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How to deal with a boundary dispute

Warm weather and longer days see a surge in garden maintenance every year, and where householders improve and replace fencing, boundary disputes are sure to follow…

One recent long-running case saw an Essex couple fighting over six inches of disputed land ownership for eleven years, with costs predicted to be as high as £60,000.  The couple, Philip and Denise New, say they have had to remortgage their home to cover the legal action after losing their case. 

The argument started after they replaced rotten fence panels: they say they used the original cement posts that had been there for 50 years, but their neighbours said the fence was in the wrong place and that the News were trespassing on their private property.

Adam Tankard, boundary dispute and property law Solicitor commented: “This was an extreme example, but a boundary line dispute can have a tendency to inflame neighbour relationships.

“The best way is to try and avoid arguments arising in the first place and the best approach is to have a quiet chat with neighbours before you do the work. If that highlights a difference of opinion and you can’t resolve things, then staying civil is important. You still have to live next door to each other and even if you think a house move may be a solution, remember you have to declare any disputes when you come to sell a property to potential buyers these days.” 

Boundary dispute cases often arise because nobody knows who owns and is responsible for a fence or the location may not be clear from Land Registry title plan records. While modern housing will clearly state who owns which boundary feature, or whether it is a party fence, it is not always clear with older properties. Locating original title deeds via a title search or checking with the local authority may help to recover old documents but if no documentary evidence is available, then more work will be needed to get a definitive answer on where the property boundary is.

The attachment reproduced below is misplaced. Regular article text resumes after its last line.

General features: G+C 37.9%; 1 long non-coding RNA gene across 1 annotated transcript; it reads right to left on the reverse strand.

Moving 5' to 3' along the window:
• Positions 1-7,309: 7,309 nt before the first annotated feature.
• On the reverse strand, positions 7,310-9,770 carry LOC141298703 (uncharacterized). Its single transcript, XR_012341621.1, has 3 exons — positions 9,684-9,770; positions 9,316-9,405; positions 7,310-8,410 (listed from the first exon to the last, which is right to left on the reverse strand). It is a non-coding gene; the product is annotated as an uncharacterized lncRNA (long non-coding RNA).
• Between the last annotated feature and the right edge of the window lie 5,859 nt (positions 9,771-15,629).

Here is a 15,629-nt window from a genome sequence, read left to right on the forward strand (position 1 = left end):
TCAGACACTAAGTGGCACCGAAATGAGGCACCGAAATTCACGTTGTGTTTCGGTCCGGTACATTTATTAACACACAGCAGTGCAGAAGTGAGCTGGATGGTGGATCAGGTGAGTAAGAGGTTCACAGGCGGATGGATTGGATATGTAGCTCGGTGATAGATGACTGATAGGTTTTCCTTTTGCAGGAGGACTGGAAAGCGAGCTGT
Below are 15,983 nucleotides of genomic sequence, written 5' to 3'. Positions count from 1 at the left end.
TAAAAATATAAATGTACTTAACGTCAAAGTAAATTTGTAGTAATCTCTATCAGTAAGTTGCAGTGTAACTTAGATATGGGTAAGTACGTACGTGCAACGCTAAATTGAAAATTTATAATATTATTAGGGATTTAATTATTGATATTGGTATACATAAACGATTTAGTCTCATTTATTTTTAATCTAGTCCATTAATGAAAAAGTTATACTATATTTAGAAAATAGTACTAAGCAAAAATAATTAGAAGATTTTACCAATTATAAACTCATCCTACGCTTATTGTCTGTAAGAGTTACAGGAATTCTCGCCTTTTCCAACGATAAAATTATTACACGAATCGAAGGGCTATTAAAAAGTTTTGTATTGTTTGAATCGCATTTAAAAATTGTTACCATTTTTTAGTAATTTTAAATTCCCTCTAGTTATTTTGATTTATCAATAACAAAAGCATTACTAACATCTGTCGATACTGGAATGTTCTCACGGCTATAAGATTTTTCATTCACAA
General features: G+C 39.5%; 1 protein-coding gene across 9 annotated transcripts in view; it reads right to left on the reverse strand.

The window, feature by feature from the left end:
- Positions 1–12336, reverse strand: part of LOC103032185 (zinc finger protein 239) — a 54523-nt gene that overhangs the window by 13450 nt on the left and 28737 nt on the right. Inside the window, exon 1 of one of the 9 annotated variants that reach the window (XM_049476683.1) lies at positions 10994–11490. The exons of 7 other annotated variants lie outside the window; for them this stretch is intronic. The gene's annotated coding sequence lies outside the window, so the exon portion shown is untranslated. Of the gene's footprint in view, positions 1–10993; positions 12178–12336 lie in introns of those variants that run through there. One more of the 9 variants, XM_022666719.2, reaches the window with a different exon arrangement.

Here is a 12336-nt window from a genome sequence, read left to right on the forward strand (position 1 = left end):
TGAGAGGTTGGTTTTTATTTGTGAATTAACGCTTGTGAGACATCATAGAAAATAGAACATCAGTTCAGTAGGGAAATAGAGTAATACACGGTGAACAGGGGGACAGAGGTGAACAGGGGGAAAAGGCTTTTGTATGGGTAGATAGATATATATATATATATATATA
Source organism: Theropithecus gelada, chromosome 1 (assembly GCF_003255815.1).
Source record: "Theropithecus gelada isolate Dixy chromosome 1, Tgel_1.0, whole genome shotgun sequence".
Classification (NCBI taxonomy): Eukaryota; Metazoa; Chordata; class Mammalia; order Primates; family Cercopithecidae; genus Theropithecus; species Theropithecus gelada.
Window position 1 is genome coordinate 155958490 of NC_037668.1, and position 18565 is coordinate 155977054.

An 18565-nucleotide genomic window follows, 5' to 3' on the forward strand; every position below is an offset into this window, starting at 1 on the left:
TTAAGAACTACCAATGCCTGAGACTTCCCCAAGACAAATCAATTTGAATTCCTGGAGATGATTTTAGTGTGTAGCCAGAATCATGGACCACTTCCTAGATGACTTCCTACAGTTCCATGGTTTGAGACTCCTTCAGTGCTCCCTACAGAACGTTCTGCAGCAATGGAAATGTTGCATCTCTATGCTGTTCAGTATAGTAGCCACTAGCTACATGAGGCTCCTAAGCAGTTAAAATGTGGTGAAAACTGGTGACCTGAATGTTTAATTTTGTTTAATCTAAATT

There are different options available to deal with these types of property disputes. A good starting point is to apply to the Land Registry for what is known as a ‘determined boundary’, obtaining an expert’s report to make your case and submitting it with a land surveyors drawing of the proposed boundary. Approval is not a guaranteed solution, as the neighbour must still agree with the location of the boundary; and if they don’t then it would mean going through the legal process of a tribunal.

Alternatively, an offer of payment for the portion of the land under dispute, in return for setting an agreed boundary may be a solution. 

Another possibility where there is uncertainty over the boundary line would be to fence the area concerned, then after ten years an application for formal ownership can be made, via an adverse possession claim. This may be an option where the adjoining landowner is not known or other situations where there are no adjacent property owners involved and actively disputing the boundary.  We can help you with this claim.

Establishing where the boundaries of your property are and who is responsible for them does not place any requirement on the owner to replace a fence, so if you are the one determined on the upgrade, it may be worth considering offering to pay for it. There is no reason why not, even if you are not the one who is responsible, but you will still need to get agreement from your neighbour first. Discussing what you have in mind also gives an opportunity to agree who is responsible for future maintenance.   

Adam added: “If you really don’t feel able to take the first step and have an initial conversation, or if you’ve already landed yourself in the middle of a red-hot boundary dispute, then it would be a good idea to seek legal advice and call in a professional to act as intermediary with your neighbour, rather than pressing on and raising the temperature further. Then, if you reach agreement, you may have to declare the dispute, but you can say it was settled”  


If you need assistance in dealing with a boundary issue or want to understand your property rights then our team of specialists in Chesterfield, Sheffield and Mansfield are here to help.

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